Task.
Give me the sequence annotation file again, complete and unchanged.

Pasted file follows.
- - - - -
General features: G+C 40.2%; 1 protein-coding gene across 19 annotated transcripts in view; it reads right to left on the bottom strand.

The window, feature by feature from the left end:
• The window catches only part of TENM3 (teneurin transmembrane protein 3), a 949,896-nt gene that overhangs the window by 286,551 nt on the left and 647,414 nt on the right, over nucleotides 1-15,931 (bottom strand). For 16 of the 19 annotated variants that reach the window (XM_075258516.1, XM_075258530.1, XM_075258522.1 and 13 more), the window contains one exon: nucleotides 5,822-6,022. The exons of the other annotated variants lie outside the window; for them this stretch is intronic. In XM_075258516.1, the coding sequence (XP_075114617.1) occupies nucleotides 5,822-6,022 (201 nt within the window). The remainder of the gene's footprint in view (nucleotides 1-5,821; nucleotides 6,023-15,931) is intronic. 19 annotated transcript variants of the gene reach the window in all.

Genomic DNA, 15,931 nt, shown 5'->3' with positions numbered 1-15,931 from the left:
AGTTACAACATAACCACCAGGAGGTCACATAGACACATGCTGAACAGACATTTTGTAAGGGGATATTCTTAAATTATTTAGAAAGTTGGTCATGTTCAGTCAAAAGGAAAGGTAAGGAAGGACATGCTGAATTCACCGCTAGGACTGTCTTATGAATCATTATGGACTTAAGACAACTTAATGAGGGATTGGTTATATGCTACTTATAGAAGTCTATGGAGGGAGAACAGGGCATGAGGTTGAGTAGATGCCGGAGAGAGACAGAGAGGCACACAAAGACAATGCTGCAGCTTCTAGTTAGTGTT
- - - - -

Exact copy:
General features: G+C 40.2%; 1 protein-coding gene across 19 annotated transcripts in view; it reads right to left on the bottom strand.

The window, feature by feature from the left end:
• The window catches only part of TENM3 (teneurin transmembrane protein 3), a 949,896-nt gene that overhangs the window by 286,551 nt on the left and 647,414 nt on the right, over nucleotides 1-15,931 (bottom strand). For 16 of the 19 annotated variants that reach the window (XM_075258516.1, XM_075258530.1, XM_075258522.1 and 13 more), the window contains one exon: nucleotides 5,822-6,022. The exons of the other annotated variants lie outside the window; for them this stretch is intronic. In XM_075258516.1, the coding sequence (XP_075114617.1) occupies nucleotides 5,822-6,022 (201 nt within the window). The remainder of the gene's footprint in view (nucleotides 1-5,821; nucleotides 6,023-15,931) is intronic. 19 annotated transcript variants of the gene reach the window in all.

Genomic DNA, 15,931 nt, shown 5'->3' with positions numbered 1-15,931 from the left:
AGTTACAACATAACCACCAGGAGGTCACATAGACACATGCTGAACAGACATTTTGTAAGGGGATATTCTTAAATTATTTAGAAAGTTGGTCATGTTCAGTCAAAAGGAAAGGTAAGGAAGGACATGCTGAATTCACCGCTAGGACTGTCTTATGAATCATTATGGACTTAAGACAACTTAATGAGGGATTGGTTATATGCTACTTATAGAAGTCTATGGAGGGAGAACAGGGCATGAGGTTGAGTAGATGCCGGAGAGAGACAGAGAGGCACACAAAGACAATGCTGCAGCTTCTAGTTAGTGTT